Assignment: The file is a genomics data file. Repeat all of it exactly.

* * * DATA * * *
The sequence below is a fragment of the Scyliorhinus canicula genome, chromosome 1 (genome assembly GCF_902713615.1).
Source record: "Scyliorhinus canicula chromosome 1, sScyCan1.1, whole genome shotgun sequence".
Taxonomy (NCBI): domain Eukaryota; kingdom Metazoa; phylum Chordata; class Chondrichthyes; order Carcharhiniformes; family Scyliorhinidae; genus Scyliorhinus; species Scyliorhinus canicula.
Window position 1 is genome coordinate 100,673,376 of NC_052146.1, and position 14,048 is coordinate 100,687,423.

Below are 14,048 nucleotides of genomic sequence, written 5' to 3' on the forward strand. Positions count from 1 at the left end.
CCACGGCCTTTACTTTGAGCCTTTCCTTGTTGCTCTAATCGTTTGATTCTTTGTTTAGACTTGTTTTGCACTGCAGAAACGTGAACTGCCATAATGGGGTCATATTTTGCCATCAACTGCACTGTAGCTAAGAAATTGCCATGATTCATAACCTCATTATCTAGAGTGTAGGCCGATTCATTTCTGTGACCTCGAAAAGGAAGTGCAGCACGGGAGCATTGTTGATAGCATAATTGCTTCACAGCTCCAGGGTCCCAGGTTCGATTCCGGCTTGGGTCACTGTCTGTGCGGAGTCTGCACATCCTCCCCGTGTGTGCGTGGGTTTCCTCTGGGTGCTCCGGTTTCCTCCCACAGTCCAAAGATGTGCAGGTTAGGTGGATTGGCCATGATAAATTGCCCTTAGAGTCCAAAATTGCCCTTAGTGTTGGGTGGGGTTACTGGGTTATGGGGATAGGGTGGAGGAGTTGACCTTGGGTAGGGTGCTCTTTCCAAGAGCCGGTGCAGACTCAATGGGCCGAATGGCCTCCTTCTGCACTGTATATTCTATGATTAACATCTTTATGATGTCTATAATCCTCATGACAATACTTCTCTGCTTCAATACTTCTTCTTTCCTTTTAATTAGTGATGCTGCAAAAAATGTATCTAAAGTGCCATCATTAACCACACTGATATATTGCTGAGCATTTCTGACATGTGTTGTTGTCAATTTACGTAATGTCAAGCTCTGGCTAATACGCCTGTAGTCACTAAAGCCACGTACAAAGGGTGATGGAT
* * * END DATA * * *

The sequence below is a fragment of the Scyliorhinus canicula genome, chromosome 1 (genome assembly GCF_902713615.1).
Source record: "Scyliorhinus canicula chromosome 1, sScyCan1.1, whole genome shotgun sequence".
Taxonomy (NCBI): domain Eukaryota; kingdom Metazoa; phylum Chordata; class Chondrichthyes; order Carcharhiniformes; family Scyliorhinidae; genus Scyliorhinus; species Scyliorhinus canicula.
Window position 1 is genome coordinate 100,673,376 of NC_052146.1, and position 14,048 is coordinate 100,687,423.

Below are 14,048 nucleotides of genomic sequence, written 5' to 3' on the forward strand. Positions count from 1 at the left end.
CCACGGCCTTTACTTTGAGCCTTTCCTTGTTGCTCTAATCGTTTGATTCTTTGTTTAGACTTGTTTTGCACTGCAGAAACGTGAACTGCCATAATGGGGTCATATTTTGCCATCAACTGCACTGTAGCTAAGAAATTGCCATGATTCATAACCTCATTATCTAGAGTGTAGGCCGATTCATTTCTGTGACCTCGAAAAGGAAGTGCAGCACGGGAGCATTGTTGATAGCATAATTGCTTCACAGCTCCAGGGTCCCAGGTTCGATTCCGGCTTGGGTCACTGTCTGTGCGGAGTCTGCACATCCTCCCCGTGTGTGCGTGGGTTTCCTCTGGGTGCTCCGGTTTCCTCCCACAGTCCAAAGATGTGCAGGTTAGGTGGATTGGCCATGATAAATTGCCCTTAGAGTCCAAAATTGCCCTTAGTGTTGGGTGGGGTTACTGGGTTATGGGGATAGGGTGGAGGAGTTGACCTTGGGTAGGGTGCTCTTTCCAAGAGCCGGTGCAGACTCAATGGGCCGAATGGCCTCCTTCTGCACTGTATATTCTATGATTAACATCTTTATGATGTCTATAATCCTCATGACAATACTTCTCTGCTTCAATACTTCTTCTTTCCTTTTAATTAGTGATGCTGCAAAAAATGTATCTAAAGTGCCATCATTAACCACACTGATATATTGCTGAGCATTTCTGACATGTGTTGTTGTCAATTTACGTAATGTCAAGCTCTGGCTAATACGCCTGTAGTCACTAAAGCCACGTACAAAGGGTGATGGAT